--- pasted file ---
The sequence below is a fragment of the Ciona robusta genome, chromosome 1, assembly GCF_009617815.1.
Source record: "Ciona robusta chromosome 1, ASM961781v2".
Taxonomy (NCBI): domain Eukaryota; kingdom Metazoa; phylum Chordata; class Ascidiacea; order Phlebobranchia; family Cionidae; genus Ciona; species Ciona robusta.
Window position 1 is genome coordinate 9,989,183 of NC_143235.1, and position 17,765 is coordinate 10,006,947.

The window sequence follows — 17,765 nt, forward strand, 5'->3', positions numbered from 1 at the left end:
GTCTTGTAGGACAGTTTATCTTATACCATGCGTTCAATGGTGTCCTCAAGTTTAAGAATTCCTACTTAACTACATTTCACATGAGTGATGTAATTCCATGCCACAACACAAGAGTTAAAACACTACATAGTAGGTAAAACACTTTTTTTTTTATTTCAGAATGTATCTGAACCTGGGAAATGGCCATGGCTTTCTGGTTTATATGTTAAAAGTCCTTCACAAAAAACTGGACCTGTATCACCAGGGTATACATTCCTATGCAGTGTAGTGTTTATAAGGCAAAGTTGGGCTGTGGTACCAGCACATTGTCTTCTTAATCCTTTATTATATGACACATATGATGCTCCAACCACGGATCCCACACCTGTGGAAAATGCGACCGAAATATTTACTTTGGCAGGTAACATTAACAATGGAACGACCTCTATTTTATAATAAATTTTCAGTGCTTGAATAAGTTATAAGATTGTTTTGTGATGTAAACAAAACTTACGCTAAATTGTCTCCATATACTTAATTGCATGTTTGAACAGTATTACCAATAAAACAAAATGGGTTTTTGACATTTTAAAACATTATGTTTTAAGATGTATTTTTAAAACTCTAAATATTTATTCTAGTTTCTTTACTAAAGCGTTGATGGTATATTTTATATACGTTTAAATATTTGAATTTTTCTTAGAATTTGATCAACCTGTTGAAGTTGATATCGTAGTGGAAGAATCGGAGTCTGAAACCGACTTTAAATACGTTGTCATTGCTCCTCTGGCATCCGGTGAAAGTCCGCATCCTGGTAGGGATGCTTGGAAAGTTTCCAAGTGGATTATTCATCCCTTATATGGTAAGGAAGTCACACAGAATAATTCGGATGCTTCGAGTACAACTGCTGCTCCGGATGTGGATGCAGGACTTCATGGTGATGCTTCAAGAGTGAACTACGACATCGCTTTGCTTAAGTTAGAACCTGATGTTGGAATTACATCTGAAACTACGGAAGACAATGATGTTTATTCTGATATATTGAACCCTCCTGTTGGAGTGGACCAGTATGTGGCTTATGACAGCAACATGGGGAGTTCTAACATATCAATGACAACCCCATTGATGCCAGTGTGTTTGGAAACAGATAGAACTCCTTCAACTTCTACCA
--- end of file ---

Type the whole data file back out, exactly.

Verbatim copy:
The sequence below is a fragment of the Ciona robusta genome, chromosome 1, assembly GCF_009617815.1.
Source record: "Ciona robusta chromosome 1, ASM961781v2".
Taxonomy (NCBI): domain Eukaryota; kingdom Metazoa; phylum Chordata; class Ascidiacea; order Phlebobranchia; family Cionidae; genus Ciona; species Ciona robusta.
Window position 1 is genome coordinate 9,989,183 of NC_143235.1, and position 17,765 is coordinate 10,006,947.

The window sequence follows — 17,765 nt, forward strand, 5'->3', positions numbered from 1 at the left end:
GTCTTGTAGGACAGTTTATCTTATACCATGCGTTCAATGGTGTCCTCAAGTTTAAGAATTCCTACTTAACTACATTTCACATGAGTGATGTAATTCCATGCCACAACACAAGAGTTAAAACACTACATAGTAGGTAAAACACTTTTTTTTTTATTTCAGAATGTATCTGAACCTGGGAAATGGCCATGGCTTTCTGGTTTATATGTTAAAAGTCCTTCACAAAAAACTGGACCTGTATCACCAGGGTATACATTCCTATGCAGTGTAGTGTTTATAAGGCAAAGTTGGGCTGTGGTACCAGCACATTGTCTTCTTAATCCTTTATTATATGACACATATGATGCTCCAACCACGGATCCCACACCTGTGGAAAATGCGACCGAAATATTTACTTTGGCAGGTAACATTAACAATGGAACGACCTCTATTTTATAATAAATTTTCAGTGCTTGAATAAGTTATAAGATTGTTTTGTGATGTAAACAAAACTTACGCTAAATTGTCTCCATATACTTAATTGCATGTTTGAACAGTATTACCAATAAAACAAAATGGGTTTTTGACATTTTAAAACATTATGTTTTAAGATGTATTTTTAAAACTCTAAATATTTATTCTAGTTTCTTTACTAAAGCGTTGATGGTATATTTTATATACGTTTAAATATTTGAATTTTTCTTAGAATTTGATCAACCTGTTGAAGTTGATATCGTAGTGGAAGAATCGGAGTCTGAAACCGACTTTAAATACGTTGTCATTGCTCCTCTGGCATCCGGTGAAAGTCCGCATCCTGGTAGGGATGCTTGGAAAGTTTCCAAGTGGATTATTCATCCCTTATATGGTAAGGAAGTCACACAGAATAATTCGGATGCTTCGAGTACAACTGCTGCTCCGGATGTGGATGCAGGACTTCATGGTGATGCTTCAAGAGTGAACTACGACATCGCTTTGCTTAAGTTAGAACCTGATGTTGGAATTACATCTGAAACTACGGAAGACAATGATGTTTATTCTGATATATTGAACCCTCCTGTTGGAGTGGACCAGTATGTGGCTTATGACAGCAACATGGGGAGTTCTAACATATCAATGACAACCCCATTGATGCCAGTGTGTTTGGAAACAGATAGAACTCCTTCAACTTCTACCA